In March 2011 Amnesty International reported that "Ma’soumeh Ka’bi suffers from hardening of the arteries (atherosclerosis) and pain in her left foot, and has lost most of her teeth since her arrest. She is also reported to be suffering from severe depression. Amnesty International fears that
Ma’soumeh Ka’bi is being denied adequate medical treatment while held, possibly to place further pressure on her, and possibly to try and induce her husband to return to Iran, where he would be at risk of serious human rights violations. Her children have now left Iran and have been reunited with their father.
In the report AI sated that "Ma’soumeh Ka’bi is a member of the Ahwazi ... and the wife of Habib Nabgan, a prominent member of the Lejnat al-Wefaq (Reconciliation Committee), a banned political party which promotes the rights [Ahwazis]. She is serving a four and a half year prison sentence in Sepidar Prison, in Ahwaz City. Habib Nabgan left the country in late 2005 or early 2006 and was later resettled as a refugee in Denmark. Following his departure, Ma’soumeh Ka’bi and her younger son Imad, then aged two, were arrested on 27 February 2006. They were released on bail on 28 April 2006. Her other four children, and Habib Nabgan's mother, were also arrested but were released the following day. Habib Nabgan received threats while abroad that his family would be tortured or killed if he did not return to Iran.
Ma’soumeh Ka’bi then fled Iran with her five children on 7 May 2008 and applied for refugee status with the UNHCR in Damascus. Following her departure, Habib Nabgan’s sister, Jamila Nabgan, was arrested in May 2008 and held for two days at the Intelligence Ministry detention facility in Ahwaz and questioned about her sister-in-law’s flight to Syria.
Ma’soumeh Ka’bi was granted permission to join her husband by the Danish authorities and was issued with a travel document. On 9 September 2008, she took her five children to the office of Syria's Immigration Department in order to obtain an exit visa, which would allow them to leave the country. The six were all detained that day, and despite interventions made by the UNHCR in Syria requesting the family’s release, they were forcibly returned to Iran on 27 September 2008.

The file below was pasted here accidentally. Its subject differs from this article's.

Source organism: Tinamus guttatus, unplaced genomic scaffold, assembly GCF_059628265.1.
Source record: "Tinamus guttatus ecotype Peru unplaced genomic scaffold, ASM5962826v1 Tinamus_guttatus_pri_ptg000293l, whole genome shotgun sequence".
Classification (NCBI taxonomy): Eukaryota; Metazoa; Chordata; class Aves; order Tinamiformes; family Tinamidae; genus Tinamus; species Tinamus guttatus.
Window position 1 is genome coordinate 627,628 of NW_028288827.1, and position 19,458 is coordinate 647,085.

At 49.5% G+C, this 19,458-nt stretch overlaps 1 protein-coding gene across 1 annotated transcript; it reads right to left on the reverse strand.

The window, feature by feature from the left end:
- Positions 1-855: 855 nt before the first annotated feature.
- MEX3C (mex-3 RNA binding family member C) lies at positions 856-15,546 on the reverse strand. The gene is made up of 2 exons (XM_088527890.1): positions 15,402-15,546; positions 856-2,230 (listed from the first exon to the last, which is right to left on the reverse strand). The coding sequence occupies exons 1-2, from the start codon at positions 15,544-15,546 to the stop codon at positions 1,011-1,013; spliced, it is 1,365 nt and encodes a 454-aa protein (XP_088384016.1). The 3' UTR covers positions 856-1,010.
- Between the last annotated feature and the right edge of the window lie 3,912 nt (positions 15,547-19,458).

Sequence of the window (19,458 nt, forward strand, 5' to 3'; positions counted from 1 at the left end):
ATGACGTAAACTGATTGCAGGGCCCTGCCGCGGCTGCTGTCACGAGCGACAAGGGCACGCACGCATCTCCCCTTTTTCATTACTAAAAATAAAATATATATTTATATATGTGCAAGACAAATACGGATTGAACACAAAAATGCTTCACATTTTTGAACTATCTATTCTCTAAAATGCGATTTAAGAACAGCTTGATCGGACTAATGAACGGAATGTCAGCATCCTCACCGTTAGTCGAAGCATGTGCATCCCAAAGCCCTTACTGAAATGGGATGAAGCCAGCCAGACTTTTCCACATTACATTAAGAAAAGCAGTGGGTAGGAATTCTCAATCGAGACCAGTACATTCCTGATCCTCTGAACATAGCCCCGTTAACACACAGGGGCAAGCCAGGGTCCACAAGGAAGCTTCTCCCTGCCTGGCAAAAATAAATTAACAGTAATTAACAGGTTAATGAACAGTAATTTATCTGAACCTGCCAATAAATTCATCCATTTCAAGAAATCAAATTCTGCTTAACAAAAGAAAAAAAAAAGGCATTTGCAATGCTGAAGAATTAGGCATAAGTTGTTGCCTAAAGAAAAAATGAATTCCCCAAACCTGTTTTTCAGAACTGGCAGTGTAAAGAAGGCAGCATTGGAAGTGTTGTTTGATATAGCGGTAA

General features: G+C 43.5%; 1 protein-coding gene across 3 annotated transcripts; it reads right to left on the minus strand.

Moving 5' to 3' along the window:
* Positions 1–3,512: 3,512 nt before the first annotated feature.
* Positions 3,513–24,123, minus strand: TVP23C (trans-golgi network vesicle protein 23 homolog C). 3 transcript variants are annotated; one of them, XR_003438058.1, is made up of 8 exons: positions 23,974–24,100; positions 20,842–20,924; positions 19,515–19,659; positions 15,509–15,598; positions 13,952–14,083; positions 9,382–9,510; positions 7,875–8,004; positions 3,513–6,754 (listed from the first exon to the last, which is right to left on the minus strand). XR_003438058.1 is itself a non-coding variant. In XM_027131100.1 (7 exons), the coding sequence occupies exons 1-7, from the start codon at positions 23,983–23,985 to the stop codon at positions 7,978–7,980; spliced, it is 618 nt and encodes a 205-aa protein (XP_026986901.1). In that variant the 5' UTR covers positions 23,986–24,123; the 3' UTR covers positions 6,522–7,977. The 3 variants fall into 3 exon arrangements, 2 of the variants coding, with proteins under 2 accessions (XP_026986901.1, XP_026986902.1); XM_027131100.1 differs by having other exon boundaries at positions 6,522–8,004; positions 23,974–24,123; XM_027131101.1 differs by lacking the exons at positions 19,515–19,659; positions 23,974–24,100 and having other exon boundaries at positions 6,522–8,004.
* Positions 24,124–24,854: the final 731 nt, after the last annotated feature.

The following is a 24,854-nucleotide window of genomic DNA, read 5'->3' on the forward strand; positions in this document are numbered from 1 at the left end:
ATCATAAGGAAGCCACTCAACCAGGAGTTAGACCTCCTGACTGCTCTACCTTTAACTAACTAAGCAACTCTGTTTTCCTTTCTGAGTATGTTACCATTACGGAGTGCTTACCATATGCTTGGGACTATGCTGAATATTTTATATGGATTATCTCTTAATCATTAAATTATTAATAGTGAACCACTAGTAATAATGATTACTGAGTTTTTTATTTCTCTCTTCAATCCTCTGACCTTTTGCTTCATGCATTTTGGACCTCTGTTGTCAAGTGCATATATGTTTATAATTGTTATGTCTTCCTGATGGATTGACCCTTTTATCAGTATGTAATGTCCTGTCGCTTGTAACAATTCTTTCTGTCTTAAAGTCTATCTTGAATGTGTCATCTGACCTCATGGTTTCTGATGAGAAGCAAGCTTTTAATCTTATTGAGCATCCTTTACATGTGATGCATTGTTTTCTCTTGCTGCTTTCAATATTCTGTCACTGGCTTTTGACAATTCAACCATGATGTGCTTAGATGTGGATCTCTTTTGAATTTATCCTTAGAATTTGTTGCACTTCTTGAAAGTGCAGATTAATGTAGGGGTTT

On arrival in Tehran, the family was held at a detention facility at the airport for one night then transferred to a detention facility in Tehran run by the Ministry of Intelligence. On or around 29 September, the children were separated from their mother. All the family members were again transferred and taken to another Ministry of Intelligence detention facility in Ahwaz. Security personnel then telephoned other family members in Al Ahwaz, informing them of the place of detention of the children and warning them not to ask questions about Ma’soumeh Ka’bi. The children were released in late October 2008.
Ma’soumeh Ka’bi, who is reported to have been tortured in detention, was tried by a branch of the Revolutionary Court in Ahwaz. Her court-appointed lawyer was not allowed access to her file and therefore was not able to prepare her defence. She was sentenced on 1 January 2009 to four and a half years in prison. She may not even have been present when her lawyer was notified of her sentence and, therefore, may have been unaware of the precise allegations against her. Six months of her sentence are believed to have related to the charge of leaving the country using falsified travel documents. Amnesty International is not aware of the precise charge the other four years relates to, but believes that she has been targeted on account of the political activities of her husband, Habib Nabgan. After her conviction, Ma’soumeh Ka’bi was reportedly released on bail pending an appeal. Her sentence is believed to have been confirmed on appeal in or around February 2009. She was rearrested afterwards and her father was briefly detained after he complained that she had been tortured or otherwise ill-treated".